An in vitro selection protocol for threose nucleic acid (TNA) using DNA display

Matthew R. Dunn, John C. Chaput

Research output: Contribution to journalArticle

4 Scopus citations

Abstract

Threose nucleic acid (TNA) is an unnatural genetic polymer composed of repeating threofuranosyl sugars linked by 2' and 3' phosphodiester bonds. TNA is capable of forming antiparallel Watson-Crick duplex structures in a self-pairing mode, and can also cross-pair opposite complementary strands of DNA and RNA. The solution NMR structure of a self-complementary TNA duplex reveals that TNA adopts an A-form helical structure, which explains its ability to exchange genetic information with natural genetic polymers. In a recent advance, a TNA aptamer was evolved from a pool of random sequences using an engineered polymerase that can copy DNA sequences into TNA. This unit details the steps required to evolve functional TNA molecules in the laboratory using a method called DNA display. Using this approach, TNA molecules are physically linked to their encoding double-stranded DNA template. By linking TNA phenotype with DNA genotype, one can select for TNA molecules with a desired function and recover their encoding genetic information by PCR amplification. Each round of selection requires ~3 days to complete and multiple rounds of selection and amplification are required to generate functional TNA molecules.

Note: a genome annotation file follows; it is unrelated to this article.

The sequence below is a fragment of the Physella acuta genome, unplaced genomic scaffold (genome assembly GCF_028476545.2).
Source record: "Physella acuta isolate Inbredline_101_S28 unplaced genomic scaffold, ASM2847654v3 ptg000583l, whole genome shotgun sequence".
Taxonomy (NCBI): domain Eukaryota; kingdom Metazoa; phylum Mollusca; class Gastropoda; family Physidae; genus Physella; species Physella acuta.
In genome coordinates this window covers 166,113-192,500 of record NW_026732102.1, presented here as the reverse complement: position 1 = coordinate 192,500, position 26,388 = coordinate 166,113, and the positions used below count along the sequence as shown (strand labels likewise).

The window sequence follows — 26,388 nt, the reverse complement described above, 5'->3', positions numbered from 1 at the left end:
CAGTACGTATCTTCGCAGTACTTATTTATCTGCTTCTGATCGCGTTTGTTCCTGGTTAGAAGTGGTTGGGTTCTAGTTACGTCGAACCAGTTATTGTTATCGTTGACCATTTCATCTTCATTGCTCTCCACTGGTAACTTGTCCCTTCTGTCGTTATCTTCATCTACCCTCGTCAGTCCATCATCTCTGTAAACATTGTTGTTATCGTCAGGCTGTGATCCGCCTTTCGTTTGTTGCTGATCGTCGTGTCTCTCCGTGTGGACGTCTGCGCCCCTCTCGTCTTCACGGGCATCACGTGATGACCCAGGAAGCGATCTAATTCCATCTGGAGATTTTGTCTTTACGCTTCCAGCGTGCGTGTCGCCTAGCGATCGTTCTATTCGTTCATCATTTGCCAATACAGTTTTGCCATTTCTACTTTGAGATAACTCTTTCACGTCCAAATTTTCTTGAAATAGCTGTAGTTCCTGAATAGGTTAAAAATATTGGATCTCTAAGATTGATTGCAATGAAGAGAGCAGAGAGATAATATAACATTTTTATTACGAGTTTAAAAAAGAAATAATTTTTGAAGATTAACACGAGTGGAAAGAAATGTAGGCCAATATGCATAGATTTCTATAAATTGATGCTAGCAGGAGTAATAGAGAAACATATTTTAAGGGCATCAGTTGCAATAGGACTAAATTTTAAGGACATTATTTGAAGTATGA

Original languageEnglish (US)
Pages (from-to)9.8.1-9.8.19
JournalCurrent Protocols in Nucleic Acid Chemistry
Volume2014
DOIs
StatePublished - 2014

Keywords

  • Aptamer
  • DNA display
  • In vitro selection
  • Oligonucleotide
  • Threose nucleic acid (TNA)

ASJC Scopus subject areas

  • Biochemistry
  • Organic Chemistry

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